Every town, every city, everywhere you go in these beautiful United States, they all have a history. They all started out small and grew to the population they are today. Those that have lived their entire lives in the same place are proud of their heritage and the history of their hometown. Those that call Hilton Head Island home are no different. We love our history and we want to share it with everyone that finds their way here, whether they’re just passing through or staying for a week-long vacation.

The next time you find yourself on Hilton Head Island, be sure to stop in and check out these amazing historic sites before you head back home.

Zion Chapel of Ease

If you really want to experience the history of Hilton Head Island, head over to the Zion Chapel of Ease. Built in 1786, the chapel was originally part of the Episcopal St. Luke’s Parish to provide a place of worship to the islanders that couldn’t travel by boat to the mainland church. All that’s left is the cemetery, but within lies the Baynard Mausoleum, the oldest remaining structure on the island. The cemetery is also the final resting place of four Revolutionary War patriots and a hauntingly beautiful piece of history you should definitely see while on the island.

Coastal Discovery Museum

Located on 68 beautiful acres of preserved forest and marsh, the Coastal Discovery Museum is an excellent place to learn about all aspects of the history of the island, both natural and cultural. There are trails and gardens to explore, butterfly enclosures and animal exhibits to enjoy, and educational workshops that will entertain and educate the whole family!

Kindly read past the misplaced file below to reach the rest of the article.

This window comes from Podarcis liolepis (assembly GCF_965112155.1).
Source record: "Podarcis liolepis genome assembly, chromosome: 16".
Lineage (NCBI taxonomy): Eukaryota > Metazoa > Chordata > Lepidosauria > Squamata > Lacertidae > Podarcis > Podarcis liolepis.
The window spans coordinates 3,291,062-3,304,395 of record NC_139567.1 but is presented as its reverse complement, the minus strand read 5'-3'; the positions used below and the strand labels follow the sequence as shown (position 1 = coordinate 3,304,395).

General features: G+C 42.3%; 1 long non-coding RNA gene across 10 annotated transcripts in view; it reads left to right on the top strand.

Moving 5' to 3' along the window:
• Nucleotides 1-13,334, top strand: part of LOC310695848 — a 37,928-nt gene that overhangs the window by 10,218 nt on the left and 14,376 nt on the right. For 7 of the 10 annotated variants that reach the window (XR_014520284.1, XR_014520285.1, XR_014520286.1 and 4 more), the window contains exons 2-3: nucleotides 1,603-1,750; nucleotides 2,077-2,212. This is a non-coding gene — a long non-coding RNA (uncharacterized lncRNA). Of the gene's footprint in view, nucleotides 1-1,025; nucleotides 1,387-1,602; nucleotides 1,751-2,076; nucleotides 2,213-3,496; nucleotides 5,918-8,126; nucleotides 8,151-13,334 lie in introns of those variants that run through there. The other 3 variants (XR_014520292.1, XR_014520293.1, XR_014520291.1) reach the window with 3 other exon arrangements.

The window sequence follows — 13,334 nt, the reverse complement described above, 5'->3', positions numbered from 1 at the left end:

Gullah Heritage Trail Tours

Descended from the enslaved West Africans that were responsible for cultivating and harvesting Sea Island Cotton, the Gullah people were some of the original inhabitants of Hilton Head Island. They were able to preserve their African heritage through literature, folklore, food, and their dialect. Take one of the Gullah Heritage Trail Tours led by one of the Gullah descendents to learn about the history and culture before the bridges and modern resorts came in and completely changed the landscape and lifestyle of the island.

Dye’s Gullah Fixin’s

As we mentioned above, the Gullah people have long preserved their heritage and that also includes their food. Taste the history by ordering from Dye’s Gullah Fixin’s. They may have closed their restaurant, but you can still pick up or have a scratch made authentic Lowcountry dinner delivered to your doorstep.  

Fort Mitchel

During the Civil War, Hilton Head Island was home to four military forts. Fort Mitchel was originally built by Confederate troops to protect the waterfront borders of South Carolina. The fort was later invaded by Union troops who later freed the hundreds of slaves settled in the area. Over time, the fort has decayed into practical nothingness, but its history is still there for you to explore.

Hilton Head Island is more than just beautiful beaches, the history is what has made it the fantastical tourist spot it is today. Be sure to make your bicycle rental reservations before you arrive so you can enjoy many of these and other sights with the wind in your hair and the sun on your face, instead of cooped up in a car.